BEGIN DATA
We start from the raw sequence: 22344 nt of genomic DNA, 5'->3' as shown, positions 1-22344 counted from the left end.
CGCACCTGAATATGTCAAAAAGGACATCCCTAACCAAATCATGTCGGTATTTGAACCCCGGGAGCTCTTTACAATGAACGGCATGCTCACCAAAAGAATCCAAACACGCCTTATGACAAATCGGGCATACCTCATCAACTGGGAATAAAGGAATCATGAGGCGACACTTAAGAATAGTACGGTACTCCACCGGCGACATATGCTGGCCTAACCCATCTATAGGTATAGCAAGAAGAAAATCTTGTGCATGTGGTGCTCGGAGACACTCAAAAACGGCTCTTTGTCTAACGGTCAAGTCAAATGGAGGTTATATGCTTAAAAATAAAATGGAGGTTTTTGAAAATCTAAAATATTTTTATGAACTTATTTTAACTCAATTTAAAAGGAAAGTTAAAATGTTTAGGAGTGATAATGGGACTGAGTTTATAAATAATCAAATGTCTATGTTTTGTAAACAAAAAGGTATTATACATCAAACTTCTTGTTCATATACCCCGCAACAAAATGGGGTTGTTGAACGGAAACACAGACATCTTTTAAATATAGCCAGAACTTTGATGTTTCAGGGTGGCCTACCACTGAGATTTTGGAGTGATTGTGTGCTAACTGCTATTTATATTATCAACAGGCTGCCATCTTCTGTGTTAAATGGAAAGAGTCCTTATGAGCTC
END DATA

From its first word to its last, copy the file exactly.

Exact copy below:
We start from the raw sequence: 22344 nt of genomic DNA, 5'->3' as shown, positions 1-22344 counted from the left end.
CGCACCTGAATATGTCAAAAAGGACATCCCTAACCAAATCATGTCGGTATTTGAACCCCGGGAGCTCTTTACAATGAACGGCATGCTCACCAAAAGAATCCAAACACGCCTTATGACAAATCGGGCATACCTCATCAACTGGGAATAAAGGAATCATGAGGCGACACTTAAGAATAGTACGGTACTCCACCGGCGACATATGCTGGCCTAACCCATCTATAGGTATAGCAAGAAGAAAATCTTGTGCATGTGGTGCTCGGAGACACTCAAAAACGGCTCTTTGTCTAACGGTCAAGTCAAATGGAGGTTATATGCTTAAAAATAAAATGGAGGTTTTTGAAAATCTAAAATATTTTTATGAACTTATTTTAACTCAATTTAAAAGGAAAGTTAAAATGTTTAGGAGTGATAATGGGACTGAGTTTATAAATAATCAAATGTCTATGTTTTGTAAACAAAAAGGTATTATACATCAAACTTCTTGTTCATATACCCCGCAACAAAATGGGGTTGTTGAACGGAAACACAGACATCTTTTAAATATAGCCAGAACTTTGATGTTTCAGGGTGGCCTACCACTGAGATTTTGGAGTGATTGTGTGCTAACTGCTATTTATATTATCAACAGGCTGCCATCTTCTGTGTTAAATGGAAAGAGTCCTTATGAGCTC